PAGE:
Consolidating Expenses Streamlines Resource Utility
When it comes to saving money organizationally, there are a lot of strategies that can cut off 10% of expenses here, or 20% there; but excising an entire unnecessary department from your organizational infrastructure saves big. There are modern options today facilitated via tech innovation that can help you cut departments like accounting and payroll entirely.
You may want to phase out a given department slowly to avoid subsequent recriminations, but it’s a very sensible choice when you consider the average yearly cost of a single accounting employee stripped down from any material, office, or other support expense. The baseline yearly earnings for an accountant range from $40k to $119k.
If you’ve only got one on staff, that individual still requires office space, which is a rental cost. They’re going to use your building’s energy. Electricity, heating, and plumbing will be yearly charges. Then you’ve got materials. The individual will need a computer of some variety.
They’ll also need access to information, which will require provision from another employee.
If an in-house accountant only costs you $500 a month before salary, you’re doing well. But it’s conceivable that a $40k/year accountant will cost you, ultimately, $46k/year or more. Benefits haven’t even been discussed here, and neither have stock options, company cars, or other “perks” generally associated with a career.
Of course, you could always outsource accountant services when you need them, and never use them otherwise. But that’s a great way to spend money and miss things like tax payments required due to new law. If your business is making any real money, you’re going to need some kind of accounting services that are dedicated.
A Considerable Solution
When you’re on the market for online accounting services for small business, you want a company with the right attitude, like Basis365, who is interested in helping your business consolidate resources and scale up: “Your accounting partner should have the right people, processes, and tools to help you scale to awesome!”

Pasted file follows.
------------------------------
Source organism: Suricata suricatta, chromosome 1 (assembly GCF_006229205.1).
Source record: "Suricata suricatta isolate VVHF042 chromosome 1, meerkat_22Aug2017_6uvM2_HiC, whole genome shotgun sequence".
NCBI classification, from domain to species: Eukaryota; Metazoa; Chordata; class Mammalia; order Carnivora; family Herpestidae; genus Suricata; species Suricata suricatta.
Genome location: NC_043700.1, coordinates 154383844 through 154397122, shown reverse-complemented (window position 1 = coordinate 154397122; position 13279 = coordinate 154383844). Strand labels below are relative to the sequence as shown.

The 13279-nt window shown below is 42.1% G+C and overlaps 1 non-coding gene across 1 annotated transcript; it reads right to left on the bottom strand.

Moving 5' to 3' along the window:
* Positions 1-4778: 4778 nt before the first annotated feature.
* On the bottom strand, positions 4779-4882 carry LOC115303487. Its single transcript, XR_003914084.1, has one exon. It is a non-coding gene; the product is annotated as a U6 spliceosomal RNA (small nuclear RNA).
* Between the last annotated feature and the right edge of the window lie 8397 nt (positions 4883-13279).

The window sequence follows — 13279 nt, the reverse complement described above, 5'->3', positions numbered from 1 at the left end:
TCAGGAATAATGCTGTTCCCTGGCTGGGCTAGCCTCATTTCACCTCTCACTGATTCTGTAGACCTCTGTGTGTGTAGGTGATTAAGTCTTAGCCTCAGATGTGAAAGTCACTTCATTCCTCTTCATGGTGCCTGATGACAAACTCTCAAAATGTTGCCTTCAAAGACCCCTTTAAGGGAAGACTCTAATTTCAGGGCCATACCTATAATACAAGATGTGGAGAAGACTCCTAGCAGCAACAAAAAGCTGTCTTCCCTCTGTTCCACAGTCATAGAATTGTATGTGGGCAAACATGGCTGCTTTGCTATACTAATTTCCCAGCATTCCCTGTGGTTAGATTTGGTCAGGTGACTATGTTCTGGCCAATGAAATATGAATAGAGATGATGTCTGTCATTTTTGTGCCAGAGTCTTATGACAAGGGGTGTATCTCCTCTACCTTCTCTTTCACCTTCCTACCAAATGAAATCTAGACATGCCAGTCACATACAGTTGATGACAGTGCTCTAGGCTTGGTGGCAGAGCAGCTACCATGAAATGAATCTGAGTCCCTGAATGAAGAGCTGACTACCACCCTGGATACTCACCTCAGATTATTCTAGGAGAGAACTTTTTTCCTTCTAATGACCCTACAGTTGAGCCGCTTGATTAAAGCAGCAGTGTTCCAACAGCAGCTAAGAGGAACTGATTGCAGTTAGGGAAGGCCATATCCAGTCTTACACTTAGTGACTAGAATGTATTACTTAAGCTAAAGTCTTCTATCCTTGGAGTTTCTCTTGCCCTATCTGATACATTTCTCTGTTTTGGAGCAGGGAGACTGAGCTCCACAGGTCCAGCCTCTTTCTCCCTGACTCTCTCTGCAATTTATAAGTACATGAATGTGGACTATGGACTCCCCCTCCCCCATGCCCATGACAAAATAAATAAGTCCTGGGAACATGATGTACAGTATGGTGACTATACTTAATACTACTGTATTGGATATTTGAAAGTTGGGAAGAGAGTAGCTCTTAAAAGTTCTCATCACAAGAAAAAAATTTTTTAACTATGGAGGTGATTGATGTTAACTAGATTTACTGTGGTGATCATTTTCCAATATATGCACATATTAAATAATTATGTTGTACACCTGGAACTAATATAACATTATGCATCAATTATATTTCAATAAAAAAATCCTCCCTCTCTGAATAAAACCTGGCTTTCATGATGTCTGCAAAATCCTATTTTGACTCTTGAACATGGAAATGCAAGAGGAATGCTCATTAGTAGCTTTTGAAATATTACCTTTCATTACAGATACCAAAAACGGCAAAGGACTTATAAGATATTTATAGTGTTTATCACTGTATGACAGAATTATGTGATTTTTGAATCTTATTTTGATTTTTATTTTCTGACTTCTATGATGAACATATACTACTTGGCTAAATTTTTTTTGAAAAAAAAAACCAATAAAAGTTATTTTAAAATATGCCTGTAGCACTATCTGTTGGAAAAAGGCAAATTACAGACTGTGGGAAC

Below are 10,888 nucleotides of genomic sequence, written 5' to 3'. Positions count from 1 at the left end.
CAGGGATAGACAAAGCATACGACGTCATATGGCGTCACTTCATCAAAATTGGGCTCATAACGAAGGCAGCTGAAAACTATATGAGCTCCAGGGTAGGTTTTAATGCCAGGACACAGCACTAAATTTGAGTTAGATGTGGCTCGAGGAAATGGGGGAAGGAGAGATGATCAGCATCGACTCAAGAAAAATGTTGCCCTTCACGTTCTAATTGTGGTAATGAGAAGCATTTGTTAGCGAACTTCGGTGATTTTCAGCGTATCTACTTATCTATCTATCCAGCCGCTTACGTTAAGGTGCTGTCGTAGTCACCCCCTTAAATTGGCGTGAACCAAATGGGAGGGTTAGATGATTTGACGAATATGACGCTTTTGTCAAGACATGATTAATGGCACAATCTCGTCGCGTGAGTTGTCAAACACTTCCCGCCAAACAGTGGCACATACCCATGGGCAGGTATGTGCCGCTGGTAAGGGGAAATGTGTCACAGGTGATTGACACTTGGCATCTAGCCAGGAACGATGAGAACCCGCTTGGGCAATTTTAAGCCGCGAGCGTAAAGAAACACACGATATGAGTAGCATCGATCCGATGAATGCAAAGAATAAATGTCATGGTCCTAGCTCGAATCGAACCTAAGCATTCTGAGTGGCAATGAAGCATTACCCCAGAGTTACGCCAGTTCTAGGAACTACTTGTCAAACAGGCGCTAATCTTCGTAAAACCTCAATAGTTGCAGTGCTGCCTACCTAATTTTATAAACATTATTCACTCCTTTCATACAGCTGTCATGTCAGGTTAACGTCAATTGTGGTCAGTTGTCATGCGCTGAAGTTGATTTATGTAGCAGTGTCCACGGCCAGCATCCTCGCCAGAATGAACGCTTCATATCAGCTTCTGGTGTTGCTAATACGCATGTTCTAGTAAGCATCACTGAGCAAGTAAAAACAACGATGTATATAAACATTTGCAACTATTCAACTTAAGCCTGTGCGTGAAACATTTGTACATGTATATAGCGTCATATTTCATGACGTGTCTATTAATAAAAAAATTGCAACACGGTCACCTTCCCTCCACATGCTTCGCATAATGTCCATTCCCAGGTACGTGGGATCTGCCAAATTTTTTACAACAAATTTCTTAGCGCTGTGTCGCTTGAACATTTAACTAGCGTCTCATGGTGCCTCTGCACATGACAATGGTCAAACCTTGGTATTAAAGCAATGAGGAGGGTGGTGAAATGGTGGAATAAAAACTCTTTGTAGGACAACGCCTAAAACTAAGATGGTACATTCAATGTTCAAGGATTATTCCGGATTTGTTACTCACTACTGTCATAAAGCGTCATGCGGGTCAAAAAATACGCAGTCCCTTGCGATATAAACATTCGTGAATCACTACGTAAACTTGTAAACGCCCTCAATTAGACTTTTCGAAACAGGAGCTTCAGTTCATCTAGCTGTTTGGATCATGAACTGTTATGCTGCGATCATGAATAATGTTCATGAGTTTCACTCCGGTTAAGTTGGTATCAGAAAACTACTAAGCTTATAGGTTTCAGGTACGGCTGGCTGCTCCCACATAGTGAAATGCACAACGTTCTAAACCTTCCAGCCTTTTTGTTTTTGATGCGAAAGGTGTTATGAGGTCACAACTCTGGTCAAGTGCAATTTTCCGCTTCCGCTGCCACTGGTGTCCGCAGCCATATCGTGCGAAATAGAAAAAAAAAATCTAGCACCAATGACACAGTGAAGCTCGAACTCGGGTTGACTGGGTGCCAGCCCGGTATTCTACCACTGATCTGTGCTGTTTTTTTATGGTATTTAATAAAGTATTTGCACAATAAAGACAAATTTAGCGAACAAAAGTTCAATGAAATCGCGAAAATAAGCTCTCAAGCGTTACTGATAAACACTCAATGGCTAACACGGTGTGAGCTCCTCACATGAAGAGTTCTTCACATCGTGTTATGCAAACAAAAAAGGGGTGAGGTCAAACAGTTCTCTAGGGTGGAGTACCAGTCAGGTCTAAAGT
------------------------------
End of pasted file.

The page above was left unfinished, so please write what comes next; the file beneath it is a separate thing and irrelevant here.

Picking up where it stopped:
Scalability is a big deal for any business. You’ve likely heard the maxim that a shark who quits swimming, dies. Well, that’s only partially true. Only Great Whites and other sharks who have similar respiration biology will die if they cease to move; many other sharks are just fine remaining still as a rock. Still, a business is like those sharks that must swim to survive.
If you’re not expanding outward and upward, you’re stagnating, rotting, and tending toward gradual dissolution. It doesn’t happen overnight, until one night when it happens. Basically, your business steadily declines until it hits an event horizon, at which point poor decisions and profit lack combine to crumble your operations like a finger through ancient plastic.
When certain materials like plastic age, touching them makes them crumble like dust. They appear solid until you get right near, then the slightest disturbance implodes them. Many businesses hit a level of brittleness they don’t realize until some wind of crisis blows on them and the whole house of cards comes flapping down.
Build Your House On Solid Foundations, Not Cardstock
In order to offset potential losses through natural market exigencies, you must maintain your profitability continuously. This requires constantly examining service provisions and determining where cuts can be made, and whether or not there are hidden areas of advancement that could consolidate expenses allowing for more unencumbered growth.
Internal departments are often costly, and will regularly phase themselves out as technology expands. Today you can outsource your entire IT, payroll, and bookkeeping divisions in ways that are potentially much more cost-effective than in-house solutions. This could be the stabilizing agent your company needs to retain functionality as the winds of business change.